Crimson staff writer

Aline G. Damas

Latest Content

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‘Lost Roses’ Brings to Life the Russian Revolution

There are great elements to “Lost Roses,” but more often than not they are caught in the crossfire of extreme symbolism or frankly impossible coincidence.

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‘Fleabag’ Season Two is a Comedic Triumph

As Waller-Bridge debuts the second season of BBC America’s hit thriller “Killing Eve” and its first season wins accolades, the second season of her original dramedy “Fleabag” finally comes to American television.

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‘The Mother-in-Law’ Redefines Family Dynamics

With their quick fire exchanges, the protagonists will certainly demand the reader’s attention.


1969 and the Rise of a Revolution: Fashion Fifty Years Ago

Charged with rebellion and anger, 1969 was marked by overwhelming political turmoil. More than any other era, the ‘60s embodies the clear link between cultural and political events and fashion trends, which is why we take a look at clothing trends which dominated 50 years ago.

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‘Transit’ Is a Complex Study of War and Migration

“Transit” is not content with being a tear-jerker or just another WWII drama. Petzold distinguishes it with its almost psychological diagnostic of complicated human relationships and displacement.

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‘Gingerbread’ is a Poignant Story of Ambition, Family, and Displacement

“Gingerbread” does an excellent job of worldbuilding and providing sharp social commentary.


Boston Ballet’s ‘Full on Forsythe’ Breathes Innovation and Excitement into Ballet

After a long career in Europe, choreographer William Forsythe created a piece for Boston Ballet called “Playlist (EP),” the first work he has choreographed for a North American company in almost 30 years.

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‘Botticelli Heroines + Heroes’ Explores the Nature Between Art and Violence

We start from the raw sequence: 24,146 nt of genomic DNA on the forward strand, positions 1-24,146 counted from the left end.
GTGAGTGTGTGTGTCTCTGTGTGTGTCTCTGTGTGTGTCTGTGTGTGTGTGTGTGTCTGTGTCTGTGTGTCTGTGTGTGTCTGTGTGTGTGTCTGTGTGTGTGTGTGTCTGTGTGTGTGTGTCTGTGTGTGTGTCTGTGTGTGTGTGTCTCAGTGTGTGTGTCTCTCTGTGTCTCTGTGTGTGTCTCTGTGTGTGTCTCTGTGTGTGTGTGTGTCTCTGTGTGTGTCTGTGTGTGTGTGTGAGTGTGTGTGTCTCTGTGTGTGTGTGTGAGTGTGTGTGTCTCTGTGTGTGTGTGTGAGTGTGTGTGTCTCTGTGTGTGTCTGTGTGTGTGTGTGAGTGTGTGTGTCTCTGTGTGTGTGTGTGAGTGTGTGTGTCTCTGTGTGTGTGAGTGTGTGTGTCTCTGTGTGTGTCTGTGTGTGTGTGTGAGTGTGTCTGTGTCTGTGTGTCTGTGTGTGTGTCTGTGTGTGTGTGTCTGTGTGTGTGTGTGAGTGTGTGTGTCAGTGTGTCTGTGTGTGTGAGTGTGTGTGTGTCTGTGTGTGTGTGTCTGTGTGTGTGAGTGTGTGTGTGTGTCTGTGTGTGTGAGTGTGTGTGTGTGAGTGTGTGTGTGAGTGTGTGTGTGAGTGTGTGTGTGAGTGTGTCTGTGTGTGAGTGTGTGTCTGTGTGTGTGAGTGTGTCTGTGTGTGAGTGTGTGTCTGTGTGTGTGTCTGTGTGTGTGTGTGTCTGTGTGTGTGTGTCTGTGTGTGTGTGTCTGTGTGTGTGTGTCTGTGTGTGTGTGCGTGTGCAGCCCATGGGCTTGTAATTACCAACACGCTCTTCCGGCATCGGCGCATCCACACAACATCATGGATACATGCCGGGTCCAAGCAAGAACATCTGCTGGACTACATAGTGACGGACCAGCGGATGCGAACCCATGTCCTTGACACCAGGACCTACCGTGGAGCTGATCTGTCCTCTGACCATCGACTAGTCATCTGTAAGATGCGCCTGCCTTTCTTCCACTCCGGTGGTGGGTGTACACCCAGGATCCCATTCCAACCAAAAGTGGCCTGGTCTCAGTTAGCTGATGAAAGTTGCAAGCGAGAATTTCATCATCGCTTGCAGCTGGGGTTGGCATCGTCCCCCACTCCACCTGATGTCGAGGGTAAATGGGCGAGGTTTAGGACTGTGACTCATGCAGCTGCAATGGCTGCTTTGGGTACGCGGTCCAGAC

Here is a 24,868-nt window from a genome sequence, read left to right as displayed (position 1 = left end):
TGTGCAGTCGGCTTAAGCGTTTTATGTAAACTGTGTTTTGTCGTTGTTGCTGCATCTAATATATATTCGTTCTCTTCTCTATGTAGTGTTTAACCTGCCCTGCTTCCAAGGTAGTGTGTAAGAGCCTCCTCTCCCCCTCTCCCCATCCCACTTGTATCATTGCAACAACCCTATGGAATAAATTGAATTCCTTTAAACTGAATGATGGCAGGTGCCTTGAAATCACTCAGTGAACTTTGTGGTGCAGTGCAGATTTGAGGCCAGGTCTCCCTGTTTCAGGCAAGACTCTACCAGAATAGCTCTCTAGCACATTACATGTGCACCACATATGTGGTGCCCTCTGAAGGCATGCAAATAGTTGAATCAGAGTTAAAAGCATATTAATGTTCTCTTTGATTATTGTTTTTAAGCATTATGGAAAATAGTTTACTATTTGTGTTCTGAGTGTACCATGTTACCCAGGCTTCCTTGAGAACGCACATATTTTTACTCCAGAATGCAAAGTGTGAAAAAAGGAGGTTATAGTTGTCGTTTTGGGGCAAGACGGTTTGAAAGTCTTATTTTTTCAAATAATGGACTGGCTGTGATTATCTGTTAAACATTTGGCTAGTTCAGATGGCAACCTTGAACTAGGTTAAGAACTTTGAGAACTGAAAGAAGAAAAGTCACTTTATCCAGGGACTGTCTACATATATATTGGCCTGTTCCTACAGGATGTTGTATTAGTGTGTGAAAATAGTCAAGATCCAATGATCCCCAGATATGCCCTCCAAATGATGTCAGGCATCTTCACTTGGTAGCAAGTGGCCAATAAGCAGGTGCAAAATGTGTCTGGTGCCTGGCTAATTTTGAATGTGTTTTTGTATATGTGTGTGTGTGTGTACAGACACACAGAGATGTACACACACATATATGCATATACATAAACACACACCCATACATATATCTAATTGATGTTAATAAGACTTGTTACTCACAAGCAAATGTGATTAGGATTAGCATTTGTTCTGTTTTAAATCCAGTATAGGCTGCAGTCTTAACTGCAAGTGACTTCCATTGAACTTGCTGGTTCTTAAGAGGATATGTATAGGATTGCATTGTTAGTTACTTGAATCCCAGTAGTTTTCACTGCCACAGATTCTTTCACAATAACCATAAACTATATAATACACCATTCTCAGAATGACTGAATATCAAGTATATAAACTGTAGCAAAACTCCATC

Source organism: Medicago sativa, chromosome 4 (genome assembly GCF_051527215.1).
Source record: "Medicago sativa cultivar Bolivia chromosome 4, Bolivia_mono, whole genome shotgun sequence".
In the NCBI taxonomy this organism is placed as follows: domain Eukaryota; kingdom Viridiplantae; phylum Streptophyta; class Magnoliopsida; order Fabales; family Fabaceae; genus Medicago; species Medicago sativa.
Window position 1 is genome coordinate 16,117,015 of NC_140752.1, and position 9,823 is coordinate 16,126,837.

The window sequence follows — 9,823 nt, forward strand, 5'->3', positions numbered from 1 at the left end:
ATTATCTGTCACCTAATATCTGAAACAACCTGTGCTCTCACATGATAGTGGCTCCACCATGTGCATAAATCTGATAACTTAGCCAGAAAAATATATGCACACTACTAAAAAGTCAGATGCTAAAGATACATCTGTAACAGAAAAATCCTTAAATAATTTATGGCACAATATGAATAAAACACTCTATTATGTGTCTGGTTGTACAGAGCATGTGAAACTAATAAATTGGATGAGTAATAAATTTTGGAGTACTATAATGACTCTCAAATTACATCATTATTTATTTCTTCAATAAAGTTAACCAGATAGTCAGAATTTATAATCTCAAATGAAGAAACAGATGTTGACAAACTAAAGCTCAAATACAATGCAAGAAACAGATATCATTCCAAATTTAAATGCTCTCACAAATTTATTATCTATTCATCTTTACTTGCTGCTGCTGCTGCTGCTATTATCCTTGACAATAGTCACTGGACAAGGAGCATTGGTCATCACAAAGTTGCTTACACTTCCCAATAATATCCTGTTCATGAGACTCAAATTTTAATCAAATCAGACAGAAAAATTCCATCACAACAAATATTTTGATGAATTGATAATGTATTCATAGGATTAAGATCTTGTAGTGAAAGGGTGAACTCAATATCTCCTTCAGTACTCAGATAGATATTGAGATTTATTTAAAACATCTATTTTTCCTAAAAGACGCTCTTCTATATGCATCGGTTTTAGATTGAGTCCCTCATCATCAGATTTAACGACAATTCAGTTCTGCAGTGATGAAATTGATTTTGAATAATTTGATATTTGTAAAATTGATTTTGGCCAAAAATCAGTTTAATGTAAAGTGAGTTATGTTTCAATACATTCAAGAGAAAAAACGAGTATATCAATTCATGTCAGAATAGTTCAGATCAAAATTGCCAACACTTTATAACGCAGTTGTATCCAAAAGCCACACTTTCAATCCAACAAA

It is astounding that with their warm, bright colors and delicate gold glints, Sandro Botticelli’s iconic paintings are about violence, trauma, and sexual assault.


Oregon Shakespeare Festival Brings ‘Othello’ to Contemporary America

Oregon Shakespeare Festival's "Othello" at the A.R.T. replaces the usual Renaissance Venice with a more lugubrious, yet modern American city (with the opening scenes taking place outside of a seedy nightclub) and Renaissance Cyprus with a village whose sand-toned architecture is reminiscent of the Middle East.

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Billie Eilish's New Single 'bury a friend' is Deliciously Eerie

The L.A. native’s new song relies on tried and tested methods — heavy on synth melodies, voice modulations, and layered vocals — yet distinguishes itself through its much faster, more upbeat tempo and powerfully disturbing lyrics.

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‘The Nutcracker’ Returns to Bring Holiday Spirit to Boston

Though the Boston Ballet’s “The Nutcracker” runs annually in December, it did not fail to impress with its energy and high production value on its opening night on Nov. 29.

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‘The Favourite’ Redefines Period Dramas

"The Favourite"'s assessment of each character feels almost Austenian — if Jane Austen enjoyed lavish lobsters racing and heavy use of the c-word.

Aline G. Damas

The Top 5 Period Drama Mini-Series and What They Really Should Be Called

Before I take over as The Crimson’s new TV executive, I think it’s important for my readers to know where I stand: I don’t know anything about TV, because I only watch British period dramas.

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'You’ve Been So Lucky Already' is a Candid Portrait of Struggle

With humor and candor, “You’ve Been So Lucky Already” makes serious discussions of health, illness, and tragedy much more palatable.

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‘Bodyguard’ Brings to Light the Danger of Fearmongering

“We’re politicians, not murderers.” This line, spoken by an advisor to the British Home Secretary during police inquiries, reflects a central theme in BBC One’s hit television series “Bodyguard,” now available on Netflix.